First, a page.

Discussion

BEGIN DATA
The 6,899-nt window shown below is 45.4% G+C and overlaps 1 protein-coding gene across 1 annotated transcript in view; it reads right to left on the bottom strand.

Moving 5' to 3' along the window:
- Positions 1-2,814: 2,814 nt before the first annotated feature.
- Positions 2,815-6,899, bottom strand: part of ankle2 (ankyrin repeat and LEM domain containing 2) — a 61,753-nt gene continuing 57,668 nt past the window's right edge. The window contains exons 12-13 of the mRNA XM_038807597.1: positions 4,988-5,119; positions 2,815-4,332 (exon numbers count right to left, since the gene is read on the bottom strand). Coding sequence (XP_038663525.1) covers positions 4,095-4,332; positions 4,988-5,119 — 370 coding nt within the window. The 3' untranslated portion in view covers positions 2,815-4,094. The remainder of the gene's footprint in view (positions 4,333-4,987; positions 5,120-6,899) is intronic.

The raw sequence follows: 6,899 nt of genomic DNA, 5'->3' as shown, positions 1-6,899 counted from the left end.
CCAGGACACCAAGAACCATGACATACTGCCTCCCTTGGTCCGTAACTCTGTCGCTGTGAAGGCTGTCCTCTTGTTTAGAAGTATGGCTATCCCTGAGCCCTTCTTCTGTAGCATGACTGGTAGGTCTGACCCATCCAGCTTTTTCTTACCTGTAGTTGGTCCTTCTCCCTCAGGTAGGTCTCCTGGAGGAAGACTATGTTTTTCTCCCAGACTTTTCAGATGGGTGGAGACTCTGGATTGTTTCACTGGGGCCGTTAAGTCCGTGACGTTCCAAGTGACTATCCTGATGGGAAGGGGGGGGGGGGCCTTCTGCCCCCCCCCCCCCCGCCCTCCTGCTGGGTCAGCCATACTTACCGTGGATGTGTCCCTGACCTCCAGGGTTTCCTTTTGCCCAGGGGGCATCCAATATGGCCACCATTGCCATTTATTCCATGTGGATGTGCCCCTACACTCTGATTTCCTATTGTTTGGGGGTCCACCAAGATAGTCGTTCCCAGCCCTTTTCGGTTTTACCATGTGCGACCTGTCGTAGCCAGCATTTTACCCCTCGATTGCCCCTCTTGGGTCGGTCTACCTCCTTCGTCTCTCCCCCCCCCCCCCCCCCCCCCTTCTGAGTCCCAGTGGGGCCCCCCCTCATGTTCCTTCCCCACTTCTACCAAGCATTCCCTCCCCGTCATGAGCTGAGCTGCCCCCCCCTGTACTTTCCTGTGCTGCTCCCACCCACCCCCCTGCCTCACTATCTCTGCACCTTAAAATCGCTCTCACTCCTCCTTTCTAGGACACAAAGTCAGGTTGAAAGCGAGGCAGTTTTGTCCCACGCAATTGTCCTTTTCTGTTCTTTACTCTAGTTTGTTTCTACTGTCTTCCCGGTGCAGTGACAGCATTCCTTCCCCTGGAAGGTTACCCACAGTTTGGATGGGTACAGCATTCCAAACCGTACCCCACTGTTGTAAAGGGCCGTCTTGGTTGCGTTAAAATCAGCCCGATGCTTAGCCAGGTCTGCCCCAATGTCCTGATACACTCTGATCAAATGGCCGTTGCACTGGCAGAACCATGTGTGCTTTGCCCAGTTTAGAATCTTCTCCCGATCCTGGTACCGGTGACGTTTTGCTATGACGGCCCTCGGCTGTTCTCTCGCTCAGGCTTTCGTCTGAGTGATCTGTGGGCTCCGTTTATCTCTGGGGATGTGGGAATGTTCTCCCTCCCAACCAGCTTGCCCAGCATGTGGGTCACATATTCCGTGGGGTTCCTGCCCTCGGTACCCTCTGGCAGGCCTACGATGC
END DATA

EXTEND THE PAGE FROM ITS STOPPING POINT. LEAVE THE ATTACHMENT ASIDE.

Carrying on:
The bond strength to dentin decreases over time was possibly due to water diffusion through the hybrid layer and/or collagen fibrils degradation that was not infiltrated by adhesives at the bottom of the hybrid layer [6,9-11,14,16,22]. This degradation has been attributed to MMP enzymes in the dentin matrix, which are activated both by acid-etchants and by acidic monomers used in adhesive systems that slowly degrade the collagen fibrils [1,4,12,15,19,23]. These enzymes are inhibited by protease inhibitors; however, it is suggested the use of MMP inhibitors (e.g., CHX) would increase the stability of resin dentin adhesive and reduce collagen fibrils degradation through time [1,4,5]. The present study evaluated the bonding efficacy of two two-step etch-and-rinse universal adhesive (Single Bond Universal and Optibond Solo Plus) both with and without 0.2% CHX pretreatment and a self-etch adhesive (Peak Universal Bond with 0.2% CHX incorporated).